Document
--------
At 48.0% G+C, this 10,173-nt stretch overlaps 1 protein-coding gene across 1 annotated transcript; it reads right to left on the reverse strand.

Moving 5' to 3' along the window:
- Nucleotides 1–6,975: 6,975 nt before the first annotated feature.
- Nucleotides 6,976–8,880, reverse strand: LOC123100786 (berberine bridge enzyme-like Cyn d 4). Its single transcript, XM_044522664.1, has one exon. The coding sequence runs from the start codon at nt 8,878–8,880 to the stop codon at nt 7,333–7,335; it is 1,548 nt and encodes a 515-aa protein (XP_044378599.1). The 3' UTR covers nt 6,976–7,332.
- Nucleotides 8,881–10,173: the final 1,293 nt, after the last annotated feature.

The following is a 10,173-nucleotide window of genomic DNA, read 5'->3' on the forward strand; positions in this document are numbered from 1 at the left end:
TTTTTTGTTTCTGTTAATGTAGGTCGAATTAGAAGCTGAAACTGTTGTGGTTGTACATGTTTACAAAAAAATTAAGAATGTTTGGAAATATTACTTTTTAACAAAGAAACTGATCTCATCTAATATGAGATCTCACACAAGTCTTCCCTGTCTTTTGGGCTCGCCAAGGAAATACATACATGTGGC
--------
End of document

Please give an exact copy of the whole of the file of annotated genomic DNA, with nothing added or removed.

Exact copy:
At 48.0% G+C, this 10,173-nt stretch overlaps 1 protein-coding gene across 1 annotated transcript; it reads right to left on the reverse strand.

Moving 5' to 3' along the window:
- Nucleotides 1–6,975: 6,975 nt before the first annotated feature.
- Nucleotides 6,976–8,880, reverse strand: LOC123100786 (berberine bridge enzyme-like Cyn d 4). Its single transcript, XM_044522664.1, has one exon. The coding sequence runs from the start codon at nt 8,878–8,880 to the stop codon at nt 7,333–7,335; it is 1,548 nt and encodes a 515-aa protein (XP_044378599.1). The 3' UTR covers nt 6,976–7,332.
- Nucleotides 8,881–10,173: the final 1,293 nt, after the last annotated feature.

The following is a 10,173-nucleotide window of genomic DNA, read 5'->3' on the forward strand; positions in this document are numbered from 1 at the left end:
TTTTTTGTTTCTGTTAATGTAGGTCGAATTAGAAGCTGAAACTGTTGTGGTTGTACATGTTTACAAAAAAATTAAGAATGTTTGGAAATATTACTTTTTAACAAAGAAACTGATCTCATCTAATATGAGATCTCACACAAGTCTTCCCTGTCTTTTGGGCTCGCCAAGGAAATACATACATGTGGC